Of course, standardized assessments help us to zero in on needs. But even once we understand those needs, how can an educator focus their efforts to cultivate success for a group with disparate skill levels? One way, as stated above, is to understand the brain and how it builds skills. What are the first skills that educators should focus on in terms of reading skills so that students can continue to build success?
A study in 2010 by Young-Suk Kim, Christopher Schatschneider and Barbara Foorman of Florida State University and Yaacov Petscher, all in association with the Florida Center for Reading Research, posed this very question. Their study looked at how growth in oral reading fluency, vocabulary, phonological awareness, letter-naming fluency, and nonsense word reading fluency skills related to reading comprehension skills.
Interestingly, through their study of all these skills areas or “predictors,” they learned that the greatest predictor of a child’s ability to develop comprehension skills by the third grade was their growth rate in oral reading fluency early on in the first grade.[i]
This study tells us that, as early as possible in first grade, educators need to both get a bearing on each student’s oral reading fluency capabilities and encourage development of those skills as quickly as possible to lay the foundation for the development of subsequent skills.
That said, from a practical perspective, what kinds of activities are best for developing oral reading fluency? Here are a few:
Part of the wonder and excitement of being an elementary school teacher certainly comes from that experience of getting to know the new set of students, with all their smiles and faults, talents and deficiencies. If we can focus on—and have some fun with—developing oral reading fluency with our youngest students, research shows that we should be setting each individual, as well as the class as a whole, on the road to reading success.
For more detail on the above methods and access to helpful reading resources and to learn how computers can provide accurate, patient guided oral reading for all students, visit http://www.scilearn.com/products/reading-assistant/.
[i] Kim, Y S. Petscher, Y. Schatschneider, C. Does growth Rate in Oral Reading Fluency Matter in Predicting Reading Comprehension Achievement. Journal of Educational Psychology. 2010. 102:3. 652-667.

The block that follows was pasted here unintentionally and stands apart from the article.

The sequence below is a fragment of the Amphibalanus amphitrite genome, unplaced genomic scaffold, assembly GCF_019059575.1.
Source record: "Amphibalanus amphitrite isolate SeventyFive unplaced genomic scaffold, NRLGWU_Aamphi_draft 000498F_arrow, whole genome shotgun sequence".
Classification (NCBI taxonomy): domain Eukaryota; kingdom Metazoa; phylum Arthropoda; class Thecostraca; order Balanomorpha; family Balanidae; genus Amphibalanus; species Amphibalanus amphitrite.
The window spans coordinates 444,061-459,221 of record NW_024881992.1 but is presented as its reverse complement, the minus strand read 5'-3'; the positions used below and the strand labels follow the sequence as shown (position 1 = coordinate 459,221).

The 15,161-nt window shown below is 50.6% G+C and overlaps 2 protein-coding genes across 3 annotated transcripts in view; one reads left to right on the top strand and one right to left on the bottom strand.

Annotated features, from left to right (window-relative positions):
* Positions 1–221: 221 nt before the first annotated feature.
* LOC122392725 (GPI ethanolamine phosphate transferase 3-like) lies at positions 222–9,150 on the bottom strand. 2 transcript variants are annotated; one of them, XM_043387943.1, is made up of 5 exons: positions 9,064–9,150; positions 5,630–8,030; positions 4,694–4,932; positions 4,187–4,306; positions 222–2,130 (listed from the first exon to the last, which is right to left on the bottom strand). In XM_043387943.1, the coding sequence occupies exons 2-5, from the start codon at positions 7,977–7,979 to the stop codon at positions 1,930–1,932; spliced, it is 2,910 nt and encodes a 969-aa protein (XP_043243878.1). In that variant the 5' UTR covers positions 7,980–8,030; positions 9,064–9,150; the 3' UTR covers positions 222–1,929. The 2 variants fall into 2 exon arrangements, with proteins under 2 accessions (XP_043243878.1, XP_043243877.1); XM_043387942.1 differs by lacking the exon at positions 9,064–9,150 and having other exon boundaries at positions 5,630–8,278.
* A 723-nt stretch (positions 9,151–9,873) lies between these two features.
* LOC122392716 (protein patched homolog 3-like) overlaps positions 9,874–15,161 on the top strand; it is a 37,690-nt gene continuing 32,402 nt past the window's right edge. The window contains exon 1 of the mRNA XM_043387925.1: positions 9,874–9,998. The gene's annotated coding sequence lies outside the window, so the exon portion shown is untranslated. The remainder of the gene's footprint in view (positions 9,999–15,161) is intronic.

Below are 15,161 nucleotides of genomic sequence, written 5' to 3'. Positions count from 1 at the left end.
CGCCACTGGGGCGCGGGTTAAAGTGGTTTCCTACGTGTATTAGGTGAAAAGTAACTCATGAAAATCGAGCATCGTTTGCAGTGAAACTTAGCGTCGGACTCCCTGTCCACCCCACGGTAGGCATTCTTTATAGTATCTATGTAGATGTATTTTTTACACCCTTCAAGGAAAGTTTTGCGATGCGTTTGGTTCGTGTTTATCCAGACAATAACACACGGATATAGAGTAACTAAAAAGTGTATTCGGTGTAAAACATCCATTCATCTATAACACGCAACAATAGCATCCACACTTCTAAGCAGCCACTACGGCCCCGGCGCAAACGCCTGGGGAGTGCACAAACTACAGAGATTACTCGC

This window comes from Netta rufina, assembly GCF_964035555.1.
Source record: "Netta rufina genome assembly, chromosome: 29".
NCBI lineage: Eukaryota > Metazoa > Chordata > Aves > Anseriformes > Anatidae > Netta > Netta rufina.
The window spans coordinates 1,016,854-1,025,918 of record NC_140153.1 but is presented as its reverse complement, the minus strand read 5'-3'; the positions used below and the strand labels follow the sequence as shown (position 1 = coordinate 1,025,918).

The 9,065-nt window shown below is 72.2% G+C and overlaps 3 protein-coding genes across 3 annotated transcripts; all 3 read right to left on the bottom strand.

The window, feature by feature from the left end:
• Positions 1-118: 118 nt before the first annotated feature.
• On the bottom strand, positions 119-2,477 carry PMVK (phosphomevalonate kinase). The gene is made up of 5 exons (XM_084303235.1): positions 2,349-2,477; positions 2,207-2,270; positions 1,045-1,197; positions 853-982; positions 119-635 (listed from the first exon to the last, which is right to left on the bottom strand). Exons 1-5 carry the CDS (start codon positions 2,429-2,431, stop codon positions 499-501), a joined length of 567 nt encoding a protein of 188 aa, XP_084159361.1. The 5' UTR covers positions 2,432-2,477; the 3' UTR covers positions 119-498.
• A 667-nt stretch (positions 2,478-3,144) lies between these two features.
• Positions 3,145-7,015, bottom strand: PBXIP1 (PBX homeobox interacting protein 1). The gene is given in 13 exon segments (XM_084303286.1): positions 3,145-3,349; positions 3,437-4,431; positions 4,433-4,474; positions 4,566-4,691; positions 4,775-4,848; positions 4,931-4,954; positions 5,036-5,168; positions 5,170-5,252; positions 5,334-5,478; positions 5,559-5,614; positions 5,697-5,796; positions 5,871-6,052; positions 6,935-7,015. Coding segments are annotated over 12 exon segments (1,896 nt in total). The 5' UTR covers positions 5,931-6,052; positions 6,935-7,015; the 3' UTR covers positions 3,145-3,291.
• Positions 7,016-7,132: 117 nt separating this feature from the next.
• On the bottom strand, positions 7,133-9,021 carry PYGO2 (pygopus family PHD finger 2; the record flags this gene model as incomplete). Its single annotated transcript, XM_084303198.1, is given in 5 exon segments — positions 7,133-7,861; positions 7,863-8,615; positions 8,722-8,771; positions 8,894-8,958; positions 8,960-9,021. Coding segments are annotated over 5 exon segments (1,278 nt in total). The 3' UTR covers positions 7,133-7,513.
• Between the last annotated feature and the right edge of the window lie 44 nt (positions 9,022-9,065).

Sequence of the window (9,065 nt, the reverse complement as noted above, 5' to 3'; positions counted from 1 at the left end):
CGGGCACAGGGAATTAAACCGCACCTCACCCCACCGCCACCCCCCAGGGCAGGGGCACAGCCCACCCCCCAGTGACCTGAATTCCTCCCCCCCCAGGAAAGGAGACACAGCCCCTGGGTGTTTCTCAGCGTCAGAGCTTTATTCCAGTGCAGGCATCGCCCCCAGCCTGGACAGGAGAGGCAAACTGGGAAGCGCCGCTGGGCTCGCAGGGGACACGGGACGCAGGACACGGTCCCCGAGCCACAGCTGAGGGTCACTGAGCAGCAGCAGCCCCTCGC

As we look ahead to the 2011 webinars and get ready to hear more experts in the field of brain fitness and education, I wanted to take a moment to review the 2010 webinars and share the top 5 points of the webinars that I am still thinking about today.
He gets results! Rescuing the good citizens of Metropolis and instilling hope and wonder in all citizens. Yes, it’s a comical notion but we love to believe in the Superheroes and their ability to get things done!
When it comes to education, we look to our school district leaders to get things done – improved student achievement, high quality schools and low cost education programs that get maximum results. Especially in light of recent reports that show the US lagging behind other countries in reading, math, science and social studies. But there is one district in Louisiana that is getting things done – their results are proof that good leadership, a supporting community and proven education programs can turn a district around, from failing to proficient in a short amount of time.
Once a low performing district, the St. Mary Parish Public School System has achieved significant gains to become a role model for schools looking to make dramatic changes in their performance. After using the Fast ForWord® and Reading Assistant™ family of educational software products to strengthen students’ brain processing and literacy skills, students have increased their reading proficiency, and improved their achievement on state tests. In addition, fourth grade promotion rates have increased and test scores for student subgroups have improved, with the district making significant progress toward closing the achievement gap.
During the 2006-07 school year, St. Mary Parish started school-wide use of the Fast ForWord software at eight elementary schools that were in Academic Assistance. During the 2008-09 and 2009-10 school years, the Fast ForWord program was extended to the rest of the district. Students in grades three through five work with the Fast ForWord products 30, 40 or 50 minutes a day, depending on the school. Since 2008, the district has implemented Reading Assistant software as well. Reading Assistant combines advanced speech-verification technology with the latest reading science to help students strengthen their fluency, comprehension, and vocabulary.
From 2006 to 2010 the percentage of fourth graders performing at or above the Basic level on the initial LEAP ELA test increased from 55 percent to 78 percent. In 2008, for the first time in a decade, the district exceeded the state average for the percentage of fourth graders reading at or above Basic on the initial ELA test. In addition, for the first time in years, the district had no schools labeled Academically Unacceptable.